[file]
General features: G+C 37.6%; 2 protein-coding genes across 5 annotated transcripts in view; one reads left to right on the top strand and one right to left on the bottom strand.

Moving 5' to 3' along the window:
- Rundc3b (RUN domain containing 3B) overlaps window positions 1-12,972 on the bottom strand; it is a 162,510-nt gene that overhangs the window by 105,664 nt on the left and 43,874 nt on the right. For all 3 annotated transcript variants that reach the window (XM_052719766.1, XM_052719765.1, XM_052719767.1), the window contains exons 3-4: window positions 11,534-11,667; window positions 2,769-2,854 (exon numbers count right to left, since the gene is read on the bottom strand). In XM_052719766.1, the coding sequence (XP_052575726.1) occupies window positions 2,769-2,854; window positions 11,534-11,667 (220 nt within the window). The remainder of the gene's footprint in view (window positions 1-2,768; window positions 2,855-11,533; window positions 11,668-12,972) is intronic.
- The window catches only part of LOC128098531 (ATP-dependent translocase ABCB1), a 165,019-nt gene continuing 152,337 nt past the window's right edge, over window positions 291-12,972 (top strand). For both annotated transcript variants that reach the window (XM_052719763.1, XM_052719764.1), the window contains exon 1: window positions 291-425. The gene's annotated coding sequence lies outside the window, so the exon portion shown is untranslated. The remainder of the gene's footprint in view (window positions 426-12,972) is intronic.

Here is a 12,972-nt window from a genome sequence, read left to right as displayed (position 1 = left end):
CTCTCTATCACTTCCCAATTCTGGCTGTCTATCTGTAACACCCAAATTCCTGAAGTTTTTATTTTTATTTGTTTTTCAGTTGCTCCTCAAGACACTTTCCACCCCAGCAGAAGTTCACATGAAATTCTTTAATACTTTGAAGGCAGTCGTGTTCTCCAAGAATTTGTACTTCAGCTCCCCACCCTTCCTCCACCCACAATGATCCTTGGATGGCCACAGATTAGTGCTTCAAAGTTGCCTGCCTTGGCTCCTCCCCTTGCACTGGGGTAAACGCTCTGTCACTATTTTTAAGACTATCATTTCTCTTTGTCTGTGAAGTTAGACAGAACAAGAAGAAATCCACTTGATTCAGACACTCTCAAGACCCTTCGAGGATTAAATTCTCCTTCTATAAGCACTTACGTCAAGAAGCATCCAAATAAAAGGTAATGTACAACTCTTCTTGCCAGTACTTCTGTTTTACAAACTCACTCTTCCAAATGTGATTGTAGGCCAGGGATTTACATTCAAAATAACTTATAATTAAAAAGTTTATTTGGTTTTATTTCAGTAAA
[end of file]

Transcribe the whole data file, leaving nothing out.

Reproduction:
General features: G+C 37.6%; 2 protein-coding genes across 5 annotated transcripts in view; one reads left to right on the top strand and one right to left on the bottom strand.

Moving 5' to 3' along the window:
- Rundc3b (RUN domain containing 3B) overlaps window positions 1-12,972 on the bottom strand; it is a 162,510-nt gene that overhangs the window by 105,664 nt on the left and 43,874 nt on the right. For all 3 annotated transcript variants that reach the window (XM_052719766.1, XM_052719765.1, XM_052719767.1), the window contains exons 3-4: window positions 11,534-11,667; window positions 2,769-2,854 (exon numbers count right to left, since the gene is read on the bottom strand). In XM_052719766.1, the coding sequence (XP_052575726.1) occupies window positions 2,769-2,854; window positions 11,534-11,667 (220 nt within the window). The remainder of the gene's footprint in view (window positions 1-2,768; window positions 2,855-11,533; window positions 11,668-12,972) is intronic.
- The window catches only part of LOC128098531 (ATP-dependent translocase ABCB1), a 165,019-nt gene continuing 152,337 nt past the window's right edge, over window positions 291-12,972 (top strand). For both annotated transcript variants that reach the window (XM_052719763.1, XM_052719764.1), the window contains exon 1: window positions 291-425. The gene's annotated coding sequence lies outside the window, so the exon portion shown is untranslated. The remainder of the gene's footprint in view (window positions 426-12,972) is intronic.

Here is a 12,972-nt window from a genome sequence, read left to right as displayed (position 1 = left end):
CTCTCTATCACTTCCCAATTCTGGCTGTCTATCTGTAACACCCAAATTCCTGAAGTTTTTATTTTTATTTGTTTTTCAGTTGCTCCTCAAGACACTTTCCACCCCAGCAGAAGTTCACATGAAATTCTTTAATACTTTGAAGGCAGTCGTGTTCTCCAAGAATTTGTACTTCAGCTCCCCACCCTTCCTCCACCCACAATGATCCTTGGATGGCCACAGATTAGTGCTTCAAAGTTGCCTGCCTTGGCTCCTCCCCTTGCACTGGGGTAAACGCTCTGTCACTATTTTTAAGACTATCATTTCTCTTTGTCTGTGAAGTTAGACAGAACAAGAAGAAATCCACTTGATTCAGACACTCTCAAGACCCTTCGAGGATTAAATTCTCCTTCTATAAGCACTTACGTCAAGAAGCATCCAAATAAAAGGTAATGTACAACTCTTCTTGCCAGTACTTCTGTTTTACAAACTCACTCTTCCAAATGTGATTGTAGGCCAGGGATTTACATTCAAAATAACTTATAATTAAAAAGTTTATTTGGTTTTATTTCAGTAAA